Many people believe that growing fruit trees is hard. All that knowledge of pollination, pruning and pest control could well put you off. However, if you choose the tree type carefully, it’s not as complicated a process and you might imagine. A low-maintenance fruit type and crucially, one that’s self-pollinating will remove a lot of the stress from growing your own fruit trees.
Apricots do better when they are not pruned, which reduces the risk of both canker and silver leaf disease, which enter the tree through pruning too much. If any pruning is required, remember to do it at the peak of summer. The great thing about apricots is that they are self-fertile and are quite capable of producing a bountiful crop. Any variety ending in -cot will produce large fruit. The only weakness is their susceptibility to frost, so you do need to get lucky with the weather. Have your trees health regularly checked over by a tree care professional, such as a Tree Surgeon Bournemouth. Visit Tree Surgeon Bournemouth Kieran Boyland for more information on services available.
- Victoria Plum
Another self-fertile variety that yields large crops of delicious fruit. They taste great and also cook really well, with a juicy yellow flesh on the inside. Standing the test of time, this variety of plum was first found in a garden in Sussex in the 1800s. The fruit received a Royal Horticultural Society Award of Garden Merit and is now one of the most commonly grown plum among commercial growers.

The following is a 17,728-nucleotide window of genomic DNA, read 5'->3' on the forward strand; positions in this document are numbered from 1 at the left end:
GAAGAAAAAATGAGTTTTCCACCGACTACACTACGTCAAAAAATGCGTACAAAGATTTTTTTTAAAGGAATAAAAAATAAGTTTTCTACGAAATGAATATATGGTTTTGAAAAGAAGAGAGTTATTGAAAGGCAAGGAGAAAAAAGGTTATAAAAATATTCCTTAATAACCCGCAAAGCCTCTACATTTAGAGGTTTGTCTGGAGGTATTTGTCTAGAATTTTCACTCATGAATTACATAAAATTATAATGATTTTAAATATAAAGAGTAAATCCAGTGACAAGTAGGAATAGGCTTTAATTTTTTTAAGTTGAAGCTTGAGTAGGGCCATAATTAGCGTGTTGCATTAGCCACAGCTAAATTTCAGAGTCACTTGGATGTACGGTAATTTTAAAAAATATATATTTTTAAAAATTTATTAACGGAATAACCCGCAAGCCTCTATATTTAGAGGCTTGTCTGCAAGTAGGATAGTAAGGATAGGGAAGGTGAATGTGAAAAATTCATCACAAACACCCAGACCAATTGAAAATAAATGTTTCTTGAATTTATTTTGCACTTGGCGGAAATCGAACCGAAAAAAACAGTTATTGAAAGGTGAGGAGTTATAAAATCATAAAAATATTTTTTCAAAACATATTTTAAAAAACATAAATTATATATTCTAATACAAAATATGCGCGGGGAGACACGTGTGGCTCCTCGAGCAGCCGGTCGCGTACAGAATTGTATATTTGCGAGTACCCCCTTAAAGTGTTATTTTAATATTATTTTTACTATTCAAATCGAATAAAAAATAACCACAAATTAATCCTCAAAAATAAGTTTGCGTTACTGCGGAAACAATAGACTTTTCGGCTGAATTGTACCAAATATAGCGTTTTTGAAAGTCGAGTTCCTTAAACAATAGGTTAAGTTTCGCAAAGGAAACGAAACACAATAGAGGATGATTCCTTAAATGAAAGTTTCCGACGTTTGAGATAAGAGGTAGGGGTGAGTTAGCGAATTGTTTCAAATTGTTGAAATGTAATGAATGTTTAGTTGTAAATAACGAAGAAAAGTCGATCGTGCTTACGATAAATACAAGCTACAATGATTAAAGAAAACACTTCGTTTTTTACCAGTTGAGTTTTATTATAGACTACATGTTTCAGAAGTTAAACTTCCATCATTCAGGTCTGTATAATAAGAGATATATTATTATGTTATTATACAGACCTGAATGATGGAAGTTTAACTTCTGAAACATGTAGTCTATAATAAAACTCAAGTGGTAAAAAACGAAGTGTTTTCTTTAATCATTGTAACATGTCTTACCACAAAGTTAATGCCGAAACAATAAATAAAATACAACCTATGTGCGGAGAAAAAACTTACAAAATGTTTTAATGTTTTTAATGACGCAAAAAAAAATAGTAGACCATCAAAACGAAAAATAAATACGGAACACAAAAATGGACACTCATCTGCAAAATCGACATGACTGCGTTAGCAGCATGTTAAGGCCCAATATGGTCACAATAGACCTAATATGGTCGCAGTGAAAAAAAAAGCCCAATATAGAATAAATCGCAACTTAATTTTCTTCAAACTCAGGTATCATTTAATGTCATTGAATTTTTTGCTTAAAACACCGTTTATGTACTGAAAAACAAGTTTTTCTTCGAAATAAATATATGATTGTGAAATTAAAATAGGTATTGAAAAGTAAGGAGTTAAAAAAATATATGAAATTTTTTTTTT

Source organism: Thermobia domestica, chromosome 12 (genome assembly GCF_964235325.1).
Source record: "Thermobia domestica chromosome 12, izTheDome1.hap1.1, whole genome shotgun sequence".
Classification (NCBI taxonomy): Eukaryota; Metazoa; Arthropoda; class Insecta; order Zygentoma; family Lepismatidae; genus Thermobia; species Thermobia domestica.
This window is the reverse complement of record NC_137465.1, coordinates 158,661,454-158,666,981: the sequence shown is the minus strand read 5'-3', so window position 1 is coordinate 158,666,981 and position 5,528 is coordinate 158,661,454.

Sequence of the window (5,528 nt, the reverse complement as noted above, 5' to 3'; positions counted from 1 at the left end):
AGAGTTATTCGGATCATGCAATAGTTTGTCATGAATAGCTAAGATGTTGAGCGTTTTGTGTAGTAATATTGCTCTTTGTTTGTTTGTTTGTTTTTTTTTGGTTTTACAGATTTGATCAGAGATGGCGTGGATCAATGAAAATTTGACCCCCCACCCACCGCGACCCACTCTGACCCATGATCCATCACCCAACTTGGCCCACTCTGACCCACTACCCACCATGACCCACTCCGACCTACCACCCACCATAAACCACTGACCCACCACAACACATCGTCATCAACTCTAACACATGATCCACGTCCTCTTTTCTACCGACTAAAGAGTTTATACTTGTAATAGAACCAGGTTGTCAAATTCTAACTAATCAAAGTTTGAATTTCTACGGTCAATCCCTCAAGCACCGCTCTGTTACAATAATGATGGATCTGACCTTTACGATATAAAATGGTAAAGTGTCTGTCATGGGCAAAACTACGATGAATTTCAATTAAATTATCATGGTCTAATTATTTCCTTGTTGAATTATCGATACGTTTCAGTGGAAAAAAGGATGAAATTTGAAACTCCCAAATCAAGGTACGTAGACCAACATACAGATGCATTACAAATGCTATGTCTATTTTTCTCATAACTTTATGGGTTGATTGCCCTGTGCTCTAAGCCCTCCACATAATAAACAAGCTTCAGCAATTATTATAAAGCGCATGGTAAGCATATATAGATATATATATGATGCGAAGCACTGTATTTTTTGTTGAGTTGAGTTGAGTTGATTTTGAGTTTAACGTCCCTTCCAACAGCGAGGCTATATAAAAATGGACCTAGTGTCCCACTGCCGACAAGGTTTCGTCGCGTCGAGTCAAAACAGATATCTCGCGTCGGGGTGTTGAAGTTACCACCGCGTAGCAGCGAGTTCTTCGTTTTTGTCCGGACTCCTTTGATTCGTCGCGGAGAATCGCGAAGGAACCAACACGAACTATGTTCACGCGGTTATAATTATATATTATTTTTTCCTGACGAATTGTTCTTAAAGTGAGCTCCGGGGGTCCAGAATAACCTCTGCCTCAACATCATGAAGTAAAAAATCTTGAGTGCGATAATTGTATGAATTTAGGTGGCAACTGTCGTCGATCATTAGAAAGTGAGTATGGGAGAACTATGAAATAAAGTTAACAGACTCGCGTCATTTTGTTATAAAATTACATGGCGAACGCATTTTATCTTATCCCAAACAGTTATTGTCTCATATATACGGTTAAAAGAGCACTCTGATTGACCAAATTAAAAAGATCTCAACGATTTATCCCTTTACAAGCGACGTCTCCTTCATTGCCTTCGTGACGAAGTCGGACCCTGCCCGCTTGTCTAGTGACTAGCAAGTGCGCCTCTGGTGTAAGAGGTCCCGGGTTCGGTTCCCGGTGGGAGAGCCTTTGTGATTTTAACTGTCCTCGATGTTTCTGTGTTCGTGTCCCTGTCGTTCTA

- Nashi Pear or ‘Kumoi’
Hailing from Asia, this variety should be enjoying much greater popularity as they experience none of the common problems that traditional pear varieties do, such as midges or pear rust which disfigure the leaves. The fruit has been compared to the cross between a pear and an apple, with a crisper white flesh and lovely crunchy strawberry-esque flavour. The trees also have pretty foliage that make them an ornamental delight in their own right.
- Falstaff Apple
Apples can be traditionally awkward as they need the right trees nearby for pollination. This variety is however, self-fertilising. The crops might be a little smaller, but you’ll still have a tree that bears good fruit. The fruit is really tasty, with an interesting red-stripe and incredibly refreshing. It is ideally suited to smaller gardens as it’s compact in size, simple to grow and produces a lot of fruit.
- Chelsea Mulberry
This might not be one you’d think would make the list, but these trees are super easy to grow in a spacious garden. They do require space as the branches spread out quite wide. A warm environment is also necessary, and they therefore fare better in the couth of the country. They need very little pruning or maintenance and the fruit is delicious. It should be picked quickly on ripening and eaten straight away. Beware of the berries ability to stain white clothing though!